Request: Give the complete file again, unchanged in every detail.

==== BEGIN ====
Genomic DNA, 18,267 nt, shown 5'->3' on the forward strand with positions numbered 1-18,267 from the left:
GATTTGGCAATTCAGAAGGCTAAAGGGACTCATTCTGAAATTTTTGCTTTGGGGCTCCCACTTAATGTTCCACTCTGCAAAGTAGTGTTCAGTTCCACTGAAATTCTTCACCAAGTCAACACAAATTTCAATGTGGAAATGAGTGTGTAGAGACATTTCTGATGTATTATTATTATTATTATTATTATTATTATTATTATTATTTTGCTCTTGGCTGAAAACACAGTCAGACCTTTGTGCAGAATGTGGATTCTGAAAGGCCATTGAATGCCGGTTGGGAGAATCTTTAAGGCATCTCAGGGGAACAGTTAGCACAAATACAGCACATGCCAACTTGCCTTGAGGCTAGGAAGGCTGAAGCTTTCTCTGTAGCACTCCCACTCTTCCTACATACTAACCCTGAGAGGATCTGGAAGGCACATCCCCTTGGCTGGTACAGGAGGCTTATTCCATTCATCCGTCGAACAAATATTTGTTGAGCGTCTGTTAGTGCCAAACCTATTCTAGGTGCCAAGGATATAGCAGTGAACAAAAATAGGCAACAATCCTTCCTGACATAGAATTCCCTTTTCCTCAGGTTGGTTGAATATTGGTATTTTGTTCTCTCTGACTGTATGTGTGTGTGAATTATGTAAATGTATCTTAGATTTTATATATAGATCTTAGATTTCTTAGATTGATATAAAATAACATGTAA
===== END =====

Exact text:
Genomic DNA, 18,267 nt, shown 5'->3' on the forward strand with positions numbered 1-18,267 from the left:
GATTTGGCAATTCAGAAGGCTAAAGGGACTCATTCTGAAATTTTTGCTTTGGGGCTCCCACTTAATGTTCCACTCTGCAAAGTAGTGTTCAGTTCCACTGAAATTCTTCACCAAGTCAACACAAATTTCAATGTGGAAATGAGTGTGTAGAGACATTTCTGATGTATTATTATTATTATTATTATTATTATTATTATTATTATTTTGCTCTTGGCTGAAAACACAGTCAGACCTTTGTGCAGAATGTGGATTCTGAAAGGCCATTGAATGCCGGTTGGGAGAATCTTTAAGGCATCTCAGGGGAACAGTTAGCACAAATACAGCACATGCCAACTTGCCTTGAGGCTAGGAAGGCTGAAGCTTTCTCTGTAGCACTCCCACTCTTCCTACATACTAACCCTGAGAGGATCTGGAAGGCACATCCCCTTGGCTGGTACAGGAGGCTTATTCCATTCATCCGTCGAACAAATATTTGTTGAGCGTCTGTTAGTGCCAAACCTATTCTAGGTGCCAAGGATATAGCAGTGAACAAAAATAGGCAACAATCCTTCCTGACATAGAATTCCCTTTTCCTCAGGTTGGTTGAATATTGGTATTTTGTTCTCTCTGACTGTATGTGTGTGTGAATTATGTAAATGTATCTTAGATTTTATATATAGATCTTAGATTTCTTAGATTGATATAAAATAACATGTAA